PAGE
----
Jon Tonge: Should Boris Johnson blink at 'no-deal' Brexit, the backlash could be as big as the backstop
If Boris thinks that winning over Conservative members is tough, wait until he has to renegotiate the 'confidence-and-supply' deal with the DUP after backsliding on the border, writes Jon Tonge
Prime Minister-elect Boris Johnson - that's assuming the Conservative members don't take a dim view of late-night domestics - was unusually reticent during the rounds of voting among Conservative MPs for the party leadership.
Normally ebullient and garrulous, reticence replaced rhetoric. As lesser Conservatives scrapped for the silver medal, Johnson said little.
Boris now must finally open up to members at endless hustings. Nonetheless, we can be grateful that Northern Ireland has been the recipient of his most explicit exposition of what a Boris Brexit will contain.
Amid the jesting and the crowd-pleasing ("My fellow unionists") and reminders of the alleged IRA sympathies of Jeremy Corbyn, John McDonnell and the man he ousted as London Mayor, Ken Livingstone), Johnson's 25-minute oration at the DUP conference last November articulated the Brexit position of the likely next leader of the country to an extent not seen before, or since.
It's a speech well worth revisiting, not least for the lack of wriggle-room Johnson afforded himself.
In his repeated demands to "junk the backstop", there was no talk of merely time-limiting the arrangement. Binning, not circumscribing, was the language. The backstop had to go.
Johnson claimed in vindication that Michel Barnier, the EU chief negotiator, "has said that technological solutions exist", meaning the backstop's close alignment of Northern Ireland to the EU was not needed to manage the border.
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No supporting Barnier quotation was provided and, as the man himself was not present (not a regular at DUP conferences), it would be interesting to discover when his statement was uttered. Boris did once lose his job for simply making things up. Just saying.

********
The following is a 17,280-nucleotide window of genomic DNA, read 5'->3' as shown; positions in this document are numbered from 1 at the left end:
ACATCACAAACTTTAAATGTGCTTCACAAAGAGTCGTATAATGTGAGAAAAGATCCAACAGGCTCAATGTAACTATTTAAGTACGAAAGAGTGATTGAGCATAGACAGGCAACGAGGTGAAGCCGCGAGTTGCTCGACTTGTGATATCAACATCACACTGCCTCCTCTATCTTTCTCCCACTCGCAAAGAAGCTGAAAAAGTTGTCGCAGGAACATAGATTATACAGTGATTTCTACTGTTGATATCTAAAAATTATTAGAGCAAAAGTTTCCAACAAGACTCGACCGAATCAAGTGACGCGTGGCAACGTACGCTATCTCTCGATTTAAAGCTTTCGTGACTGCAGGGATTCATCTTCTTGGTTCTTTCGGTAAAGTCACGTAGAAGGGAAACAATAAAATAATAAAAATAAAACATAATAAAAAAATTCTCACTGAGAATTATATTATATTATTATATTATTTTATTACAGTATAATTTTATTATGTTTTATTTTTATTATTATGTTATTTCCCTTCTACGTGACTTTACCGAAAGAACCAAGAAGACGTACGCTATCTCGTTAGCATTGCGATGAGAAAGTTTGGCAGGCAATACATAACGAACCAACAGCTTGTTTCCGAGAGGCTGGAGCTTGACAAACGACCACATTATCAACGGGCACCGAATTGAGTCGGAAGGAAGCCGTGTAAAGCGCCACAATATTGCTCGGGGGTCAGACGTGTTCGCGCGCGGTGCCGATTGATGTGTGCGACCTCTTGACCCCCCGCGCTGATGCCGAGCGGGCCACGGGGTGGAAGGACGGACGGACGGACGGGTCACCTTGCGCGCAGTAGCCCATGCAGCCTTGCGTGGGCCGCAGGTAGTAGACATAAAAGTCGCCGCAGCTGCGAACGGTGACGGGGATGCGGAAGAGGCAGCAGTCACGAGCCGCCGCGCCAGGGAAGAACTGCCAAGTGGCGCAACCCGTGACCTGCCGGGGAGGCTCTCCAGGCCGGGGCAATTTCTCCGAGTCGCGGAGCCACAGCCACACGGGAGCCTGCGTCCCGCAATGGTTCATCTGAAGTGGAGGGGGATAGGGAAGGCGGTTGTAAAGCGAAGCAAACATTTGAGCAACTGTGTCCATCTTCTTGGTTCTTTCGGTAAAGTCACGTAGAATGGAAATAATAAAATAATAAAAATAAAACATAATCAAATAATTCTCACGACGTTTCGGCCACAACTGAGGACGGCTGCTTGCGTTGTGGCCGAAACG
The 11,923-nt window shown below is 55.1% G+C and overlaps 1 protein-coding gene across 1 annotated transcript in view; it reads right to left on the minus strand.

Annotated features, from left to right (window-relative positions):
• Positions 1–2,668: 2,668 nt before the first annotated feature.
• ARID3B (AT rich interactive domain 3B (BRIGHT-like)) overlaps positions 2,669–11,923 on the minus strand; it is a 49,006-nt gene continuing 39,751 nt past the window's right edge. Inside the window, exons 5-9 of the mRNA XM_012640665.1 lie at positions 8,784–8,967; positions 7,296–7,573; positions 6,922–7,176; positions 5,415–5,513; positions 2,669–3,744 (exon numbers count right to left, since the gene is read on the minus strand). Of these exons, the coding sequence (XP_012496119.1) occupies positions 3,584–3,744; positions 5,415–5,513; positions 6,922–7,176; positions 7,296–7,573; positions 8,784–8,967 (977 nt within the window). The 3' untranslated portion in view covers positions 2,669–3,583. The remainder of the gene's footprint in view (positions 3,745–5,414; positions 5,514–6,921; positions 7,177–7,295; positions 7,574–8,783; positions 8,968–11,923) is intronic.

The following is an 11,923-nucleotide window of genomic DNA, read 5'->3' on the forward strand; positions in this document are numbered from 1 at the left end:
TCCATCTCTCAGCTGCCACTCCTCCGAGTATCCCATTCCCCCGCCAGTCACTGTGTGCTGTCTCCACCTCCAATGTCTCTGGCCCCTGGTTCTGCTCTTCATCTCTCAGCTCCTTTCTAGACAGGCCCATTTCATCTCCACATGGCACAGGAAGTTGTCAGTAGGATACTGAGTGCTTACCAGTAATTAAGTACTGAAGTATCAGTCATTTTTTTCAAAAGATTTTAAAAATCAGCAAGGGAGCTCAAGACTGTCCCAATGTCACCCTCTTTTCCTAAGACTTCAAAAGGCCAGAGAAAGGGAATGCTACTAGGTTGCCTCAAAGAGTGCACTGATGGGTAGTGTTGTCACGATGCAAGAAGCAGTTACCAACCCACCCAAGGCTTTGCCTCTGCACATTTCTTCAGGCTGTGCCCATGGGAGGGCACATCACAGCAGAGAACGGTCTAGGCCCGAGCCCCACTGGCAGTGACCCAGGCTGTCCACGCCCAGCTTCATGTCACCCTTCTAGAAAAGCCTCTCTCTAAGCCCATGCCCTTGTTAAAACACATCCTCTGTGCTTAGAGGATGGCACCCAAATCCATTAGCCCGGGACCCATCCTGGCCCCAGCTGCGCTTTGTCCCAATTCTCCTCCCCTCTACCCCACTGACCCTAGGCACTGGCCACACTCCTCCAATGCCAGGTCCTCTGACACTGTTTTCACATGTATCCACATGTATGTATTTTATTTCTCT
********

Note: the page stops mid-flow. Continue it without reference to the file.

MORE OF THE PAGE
Our probable next PM offered a critique of the EU's special status treatment of Northern Ireland as strong as anything emanating from the DUP. It was "very, very clever that the EU made Northern Ireland its indispensable bargaining chip" - and not in a good way.
The backstop meant "the birth of a new country - UKNI - no longer ruled by London, or Stormont".
With EU control and a regulatory border in the Irish Sea, Northern Ireland would become "an economic semi-colony of the EU, damaging the fabric of the UK".
And in words that make positional retreat particularly hazardous, Johnson insisted that "no British Conservative Prime Minister could, or should, sign up to such an arrangement".
What is Boris's plan? It's not true to say that Johnson has no idea what his Brexit would entail.
Indeed, he offered a clear outline. The issue is more of workability than clarity.
He wants to "bank what is sensible" in the EU Withdrawal Agreement.
This involves generosity in the mutual rights of citizens, the recognition of qualifications and maintenance of benefits.
A "super Canada" free trade agreement, comprehensive in scope, is the Boris plan, Johnson arguing, wildly over-optimistically, that this could be concluded by the end of 2020. There would be zero tariffs and no quota restrictions on UK-EU trade.
At the DUP conference, Johnson urged the withholding of "half of the cash we are about to pony up" until this free trade deal was done.
Given that he is now talking of withholding any divorce payments, the Boris position appears to have hardened.
A Secretary of State for WTO Withdrawal would be created. I'm sure Michael Gove would be keen to serve.
Boris implored people to "stop treating Brexit as a plague of frogs, or an adverse weather event". After all, the EU's "signature project is the Euro", which had left "35% of Greece in poverty".
Even allowing for conference grandstanding, Boris's pro-Brexit and anti-backstop avowals were quite something. Retreat from fundamentalist positions is always possible - St Andrews 2006, anyone? - but if PM Boris blinks at a "no-deal" Brexit and bows to, rather than bins, the backstop, it would be a humiliation given all the preceding bellicosity. The backlash will be as big a problem as the backstop.
His own party conference in Manchester at the end of September could change from coronation to calamity. And a second consecutive Belfast gig in November would be out. Johnson may end up spilling more than red wine at his girlfriend's flat.
Jeremy Hunt might do an Iain Duncan Smith and become the second person in a Conservative Party leadership contest to trail in all ballots of MPs and still win the crown.
And, in moving seamlessly from Remainer to Leaver in three short years, the Foreign Secretary has already achieved a remarkable political shift beyond what Johnson might have to manage.
Watching this blue-on-blue battle with interest is the DUP leadership.
If Johnson and Hunt are finding Conservative members tough, wait until they try to renegotiate the "confidence-and-supply" deal with Nigel and Arlene after backsliding on the backstop.
Jon Tonge is Professor of Politics at the University of Liverpool